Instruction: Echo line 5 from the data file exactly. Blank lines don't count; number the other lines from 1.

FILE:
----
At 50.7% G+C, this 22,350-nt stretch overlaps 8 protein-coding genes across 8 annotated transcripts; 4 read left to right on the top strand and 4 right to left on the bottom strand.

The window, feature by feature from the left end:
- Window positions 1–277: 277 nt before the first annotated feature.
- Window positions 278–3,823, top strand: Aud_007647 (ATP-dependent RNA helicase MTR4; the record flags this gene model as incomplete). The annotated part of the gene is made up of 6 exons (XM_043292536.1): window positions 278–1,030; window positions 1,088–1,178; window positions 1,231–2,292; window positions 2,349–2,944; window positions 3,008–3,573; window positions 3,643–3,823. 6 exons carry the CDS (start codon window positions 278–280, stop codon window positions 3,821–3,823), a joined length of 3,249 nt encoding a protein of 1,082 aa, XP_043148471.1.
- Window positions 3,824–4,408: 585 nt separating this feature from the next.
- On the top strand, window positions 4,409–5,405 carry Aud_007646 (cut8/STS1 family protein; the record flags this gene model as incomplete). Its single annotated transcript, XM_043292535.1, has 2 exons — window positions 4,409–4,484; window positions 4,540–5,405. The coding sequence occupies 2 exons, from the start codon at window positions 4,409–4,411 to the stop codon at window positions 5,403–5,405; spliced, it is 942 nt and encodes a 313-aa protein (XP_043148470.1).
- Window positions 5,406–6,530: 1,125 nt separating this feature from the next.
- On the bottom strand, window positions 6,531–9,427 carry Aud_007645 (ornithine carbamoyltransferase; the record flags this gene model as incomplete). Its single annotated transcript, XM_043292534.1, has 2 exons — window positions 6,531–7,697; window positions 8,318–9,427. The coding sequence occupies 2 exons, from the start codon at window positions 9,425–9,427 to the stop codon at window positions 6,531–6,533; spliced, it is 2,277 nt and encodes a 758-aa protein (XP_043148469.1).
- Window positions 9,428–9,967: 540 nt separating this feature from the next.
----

- Window positions 3,824–4,408: 585 nt separating this feature from the next.